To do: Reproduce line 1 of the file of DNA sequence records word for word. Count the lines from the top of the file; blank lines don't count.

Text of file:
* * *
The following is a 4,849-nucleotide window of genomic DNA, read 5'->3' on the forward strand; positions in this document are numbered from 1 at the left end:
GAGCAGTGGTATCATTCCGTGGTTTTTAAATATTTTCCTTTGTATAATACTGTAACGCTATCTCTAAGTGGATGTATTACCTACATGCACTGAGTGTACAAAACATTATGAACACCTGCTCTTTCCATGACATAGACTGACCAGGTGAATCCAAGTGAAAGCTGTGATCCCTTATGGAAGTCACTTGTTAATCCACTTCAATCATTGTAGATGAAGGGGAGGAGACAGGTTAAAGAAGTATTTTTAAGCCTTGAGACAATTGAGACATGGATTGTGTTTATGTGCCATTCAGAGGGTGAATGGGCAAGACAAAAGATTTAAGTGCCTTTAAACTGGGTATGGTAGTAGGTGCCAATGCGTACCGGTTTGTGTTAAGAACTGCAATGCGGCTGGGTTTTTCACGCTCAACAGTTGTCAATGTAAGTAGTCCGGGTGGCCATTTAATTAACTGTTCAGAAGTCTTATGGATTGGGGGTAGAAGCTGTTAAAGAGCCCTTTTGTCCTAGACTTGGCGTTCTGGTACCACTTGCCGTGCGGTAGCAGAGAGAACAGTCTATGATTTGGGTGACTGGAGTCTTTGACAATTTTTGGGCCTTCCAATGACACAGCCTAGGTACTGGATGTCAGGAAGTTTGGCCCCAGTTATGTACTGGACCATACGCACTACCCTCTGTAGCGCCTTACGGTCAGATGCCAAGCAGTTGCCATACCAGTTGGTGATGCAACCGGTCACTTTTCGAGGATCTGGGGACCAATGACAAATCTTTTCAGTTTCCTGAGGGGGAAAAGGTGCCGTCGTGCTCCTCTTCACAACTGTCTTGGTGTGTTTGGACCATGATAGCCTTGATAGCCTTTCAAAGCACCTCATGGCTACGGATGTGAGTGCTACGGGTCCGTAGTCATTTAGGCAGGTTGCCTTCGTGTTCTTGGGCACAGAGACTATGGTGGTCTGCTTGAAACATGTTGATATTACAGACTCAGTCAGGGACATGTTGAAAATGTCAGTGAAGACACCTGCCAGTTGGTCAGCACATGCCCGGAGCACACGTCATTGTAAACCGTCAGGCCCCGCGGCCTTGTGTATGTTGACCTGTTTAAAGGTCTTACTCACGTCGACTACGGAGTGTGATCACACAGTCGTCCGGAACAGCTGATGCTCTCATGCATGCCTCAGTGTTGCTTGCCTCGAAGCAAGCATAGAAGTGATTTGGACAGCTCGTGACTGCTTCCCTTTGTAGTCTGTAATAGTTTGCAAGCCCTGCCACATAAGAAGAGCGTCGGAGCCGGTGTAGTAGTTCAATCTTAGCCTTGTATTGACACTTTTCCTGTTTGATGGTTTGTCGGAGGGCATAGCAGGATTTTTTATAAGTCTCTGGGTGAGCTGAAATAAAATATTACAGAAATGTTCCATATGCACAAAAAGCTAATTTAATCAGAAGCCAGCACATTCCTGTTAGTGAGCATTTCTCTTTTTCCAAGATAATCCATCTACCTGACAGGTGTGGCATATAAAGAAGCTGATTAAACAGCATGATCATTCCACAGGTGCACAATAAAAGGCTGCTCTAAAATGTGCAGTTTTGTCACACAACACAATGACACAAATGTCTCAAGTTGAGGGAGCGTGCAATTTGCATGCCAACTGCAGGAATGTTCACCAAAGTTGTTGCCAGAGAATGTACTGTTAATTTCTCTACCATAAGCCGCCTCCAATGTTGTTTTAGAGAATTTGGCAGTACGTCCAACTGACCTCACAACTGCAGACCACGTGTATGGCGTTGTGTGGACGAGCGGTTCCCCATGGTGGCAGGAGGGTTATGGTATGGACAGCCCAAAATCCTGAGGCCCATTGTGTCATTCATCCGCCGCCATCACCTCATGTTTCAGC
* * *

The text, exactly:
The following is a 4,849-nucleotide window of genomic DNA, read 5'->3' on the forward strand; positions in this document are numbered from 1 at the left end: